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What are the some applications of General Equation?

What are the some applications of General Equation?

Some applications of General Equation



(A) Projection from a height at an angle $\theta$ above horizontal :

What is Horizontal Projectile Motion4 $u_{x}=u \cos \theta \quad \quad u_{y}=-u \sin \theta$

$x=(u \cos \theta) t \quad a_{y}=+g$

$h=(-u \sin \theta) t+\frac{1}{2} g t^{2}$

$g t^{2}-(2 u \sin \theta) t-2 h=0$

$\mathrm{t}=\frac{+2 \mathrm{u} \sin \theta \pm \sqrt{(2 \mathrm{u} \sin \theta)^{2}+8 \mathrm{hg}}}{2 \mathrm{~g}}$

or $\quad t=\frac{u \sin \theta}{g} \pm \sqrt{\left(\frac{u \sin \theta}{g}\right)^{2}+\frac{2 h}{g}}$

(B) Projection from a moving body :

Consider a man who throws a ball from a moving trolley. Let the velocity of ball relative to man be $u$

$\vec{V}_{\text {ball, trolley }}=\vec{V}_{\text {ball }}-\vec{V}_{\text {trolley }} \quad$ i.e. $\quad \vec{V}_{\text {ball }}=\vec{V}_{\text {ball, trolley }}+\vec{V}_{\text {trolley }}$

What is Horizontal Projectile Motion5

What is Horizontal Projectile Motion6 (C) Projection on an inclined plane :

$a_{x}=-g \sin \beta \quad a_{y}=-g \cos \beta$

$u_{x}=u \cos (\alpha-\beta) \quad u_{y}=u \sin (\alpha-\beta)$

or $\quad T=\frac{2 u \sin (\alpha-\beta)}{g \cos \beta} \mid$ is the time of flight

$x=u_{x} t+\frac{1}{2} a_{x} t^{2} \quad$ gives the Range $R=\frac{2 u^{2} \sin (\alpha-\beta) \cos \alpha}{g \cos ^{2} \beta}$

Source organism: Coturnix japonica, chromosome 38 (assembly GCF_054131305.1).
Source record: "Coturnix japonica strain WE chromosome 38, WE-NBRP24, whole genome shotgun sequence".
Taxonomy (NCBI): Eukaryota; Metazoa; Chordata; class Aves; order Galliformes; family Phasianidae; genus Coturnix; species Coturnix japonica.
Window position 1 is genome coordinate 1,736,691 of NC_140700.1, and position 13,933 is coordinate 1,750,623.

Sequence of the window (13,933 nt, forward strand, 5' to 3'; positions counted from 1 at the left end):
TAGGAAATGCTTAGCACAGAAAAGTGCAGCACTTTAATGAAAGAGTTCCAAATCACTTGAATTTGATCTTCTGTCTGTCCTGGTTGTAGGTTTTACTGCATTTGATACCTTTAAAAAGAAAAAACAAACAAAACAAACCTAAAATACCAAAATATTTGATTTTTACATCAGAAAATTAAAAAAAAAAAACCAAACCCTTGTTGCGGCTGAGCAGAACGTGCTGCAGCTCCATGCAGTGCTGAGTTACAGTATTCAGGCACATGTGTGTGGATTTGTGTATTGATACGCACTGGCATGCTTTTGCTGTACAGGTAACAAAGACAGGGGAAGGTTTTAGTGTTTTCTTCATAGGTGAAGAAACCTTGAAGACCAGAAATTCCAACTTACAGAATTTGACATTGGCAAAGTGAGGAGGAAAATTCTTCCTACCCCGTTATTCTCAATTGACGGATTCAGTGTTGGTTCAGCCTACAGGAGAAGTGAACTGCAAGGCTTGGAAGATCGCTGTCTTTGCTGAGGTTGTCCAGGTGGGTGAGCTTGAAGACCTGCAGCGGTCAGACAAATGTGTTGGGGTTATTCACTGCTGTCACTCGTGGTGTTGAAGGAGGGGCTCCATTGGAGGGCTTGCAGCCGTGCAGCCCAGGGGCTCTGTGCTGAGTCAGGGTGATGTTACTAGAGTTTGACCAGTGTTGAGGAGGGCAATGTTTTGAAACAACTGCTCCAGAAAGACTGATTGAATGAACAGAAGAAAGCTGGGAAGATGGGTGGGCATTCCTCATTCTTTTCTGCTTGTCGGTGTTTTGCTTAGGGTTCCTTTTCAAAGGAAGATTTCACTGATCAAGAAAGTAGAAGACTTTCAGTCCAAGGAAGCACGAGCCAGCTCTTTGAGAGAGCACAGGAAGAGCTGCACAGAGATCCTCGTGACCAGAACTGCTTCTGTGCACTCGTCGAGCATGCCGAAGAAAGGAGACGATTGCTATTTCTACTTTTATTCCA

Ex. If $t_{1}$ be the time taken by a body to clear the top of a building and $t_{2}$ be the time spent in air, find the ratio $t_{2}: t_{1}$.

Sol. Total time of flight $=2$ (time taken to reach max. height) $\Rightarrow t_{2}=2 t_{1} \quad \Rightarrow \frac{t_{2}}{t_{1}}=\frac{2}{1}$

Ex. When the angle of elevation of a gun are $60^{\circ}$ and $30^{\circ}$ respectively. The height it shoots are $h_{1}$ and $\mathrm{h}_{2}$ respectively. Find the ratio $\mathrm{h}_{1} / \mathrm{h}_{2}$.

Sol. For angle of elevation of $60^{\circ}$, we have maximum height $h_{1}=\frac{u^{2} \sin ^{2} 60^{\circ}}{2 g}=\frac{3 u^{2}}{8 g}$

For angle of elevation of $30^{\circ}$, we have maximum height $h_{2}=\frac{u^{2} \sin ^{2} 30^{\circ}}{2 g}=\frac{u^{2}}{8 g}$

$\frac{\mathrm{h}_{1}}{\mathrm{~h}_{2}}=\frac{3}{1}$

Ex. From a certain height above the ground, a stone $P$ is dropped gently. Simultaneously, another stone $\mathrm{Q}$ is thrown horizontally. Which of the two stones will arrive at the ground earlier?

Sol. Both the stones will reach the ground at the same time. This result follows from the physical independence of horizontal and vertical motions.

Ex. A gun, kept on a straight horizontal road, is used to hit a car travelling along the same road away from the gun with a uniform sped of $72 \mathrm{~km} / \mathrm{hr}$. The car is at a distance of $500 \mathrm{~m}$ from the gun, when the gun is fired at an angle of $45^{\circ}$ with the horizontal.

What is Horizontal Projectile Motion7 Find

(a) the distance of the car from the gun when the shell hits it;

(b) The speed of projection of the shell from the gun. $\left(\mathrm{g}=9.8 \mathrm{~m} / \mathrm{s}^{2}\right)$

Sol. The speed of the car $v=72 \times(5 / 18)=20 \mathrm{~m} / \mathrm{s}$

The time of flight of projectile $T=\frac{2 u \sin \theta}{g}=\frac{u \sqrt{2}}{g} \quad$ [as $\theta=45^{\circ}$ ]    ...(1)